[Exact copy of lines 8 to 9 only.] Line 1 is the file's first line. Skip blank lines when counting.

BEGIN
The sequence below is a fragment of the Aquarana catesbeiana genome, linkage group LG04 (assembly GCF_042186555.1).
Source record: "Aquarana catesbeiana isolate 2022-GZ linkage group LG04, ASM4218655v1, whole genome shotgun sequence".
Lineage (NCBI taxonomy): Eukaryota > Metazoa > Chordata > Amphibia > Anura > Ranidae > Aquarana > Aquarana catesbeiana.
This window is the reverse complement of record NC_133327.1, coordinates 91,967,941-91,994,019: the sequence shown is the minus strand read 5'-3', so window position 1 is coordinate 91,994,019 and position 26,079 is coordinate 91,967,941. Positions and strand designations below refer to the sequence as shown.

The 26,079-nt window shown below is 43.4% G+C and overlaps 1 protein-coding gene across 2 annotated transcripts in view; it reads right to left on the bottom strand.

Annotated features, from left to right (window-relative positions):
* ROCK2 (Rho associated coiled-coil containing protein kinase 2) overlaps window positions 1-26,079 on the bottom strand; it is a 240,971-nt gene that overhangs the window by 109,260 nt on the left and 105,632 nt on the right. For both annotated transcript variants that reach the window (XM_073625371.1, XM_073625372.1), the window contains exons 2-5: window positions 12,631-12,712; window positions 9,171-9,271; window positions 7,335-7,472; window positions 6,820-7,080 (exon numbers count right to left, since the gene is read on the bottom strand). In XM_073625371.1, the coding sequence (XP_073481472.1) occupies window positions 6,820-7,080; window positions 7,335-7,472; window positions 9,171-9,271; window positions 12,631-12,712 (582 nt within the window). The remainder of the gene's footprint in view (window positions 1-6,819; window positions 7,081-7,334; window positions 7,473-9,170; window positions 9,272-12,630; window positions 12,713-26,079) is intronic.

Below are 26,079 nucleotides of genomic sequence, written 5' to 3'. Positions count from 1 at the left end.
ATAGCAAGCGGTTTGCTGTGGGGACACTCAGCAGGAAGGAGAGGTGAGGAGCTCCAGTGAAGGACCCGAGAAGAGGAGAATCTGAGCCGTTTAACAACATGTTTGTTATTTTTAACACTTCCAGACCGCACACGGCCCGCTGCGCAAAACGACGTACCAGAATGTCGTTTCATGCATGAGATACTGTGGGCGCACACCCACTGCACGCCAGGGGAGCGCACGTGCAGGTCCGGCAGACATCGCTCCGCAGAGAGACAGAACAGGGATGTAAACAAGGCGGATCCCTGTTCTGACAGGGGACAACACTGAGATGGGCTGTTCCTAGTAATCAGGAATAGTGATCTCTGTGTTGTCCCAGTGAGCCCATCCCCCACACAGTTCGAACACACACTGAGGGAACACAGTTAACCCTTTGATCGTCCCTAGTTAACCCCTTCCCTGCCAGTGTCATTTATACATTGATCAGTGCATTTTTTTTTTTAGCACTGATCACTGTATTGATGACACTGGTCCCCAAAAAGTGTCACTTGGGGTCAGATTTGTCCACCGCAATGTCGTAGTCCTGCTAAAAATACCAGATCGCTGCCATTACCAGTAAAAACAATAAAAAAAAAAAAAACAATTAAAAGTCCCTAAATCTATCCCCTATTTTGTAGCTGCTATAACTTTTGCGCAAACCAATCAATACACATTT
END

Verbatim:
Below are 26,079 nucleotides of genomic sequence, written 5' to 3'. Positions count from 1 at the left end.
ATAGCAAGCGGTTTGCTGTGGGGACACTCAGCAGGAAGGAGAGGTGAGGAGCTCCAGTGAAGGACCCGAGAAGAGGAGAATCTGAGCCGTTTAACAACATGTTTGTTATTTTTAACACTTCCAGACCGCACACGGCCCGCTGCGCAAAACGACGTACCAGAATGTCGTTTCATGCATGAGATACTGTGGGCGCACACCCACTGCACGCCAGGGGAGCGCACGTGCAGGTCCGGCAGACATCGCTCCGCAGAGAGACAGAACAGGGATGTAAACAAGGCGGATCCCTGTTCTGACAGGGGACAACACTGAGATGGGCTGTTCCTAGTAATCAGGAATAGTGATCTCTGTGTTGTCCCAGTGAGCCCATCCCCCACACAGTTCGAACACACACTGAGGGAACACAGTTAACCCTTTGATCGTCCCTAGTTAACCCCTTCCCTGCCAGTGTCATTTATACATTGATCAGTGCATTTTTTTTTTTAGCACTGATCACTGTATTGATGACACTGGTCCCCAAAAAGTGTCACTTGGGGTCAGATTTGTCCACCGCAATGTCGTAGTCCTGCTAAAAATACCAGATCGCTGCCATTACCAGTAAAAACAATAAAAAAAAAAAAAACAATTAAAAGTCCCTAAATCTATCCCCTATTTTGTAGCTGCTATAACTTTTGCGCAAACCAATCAATACACATTT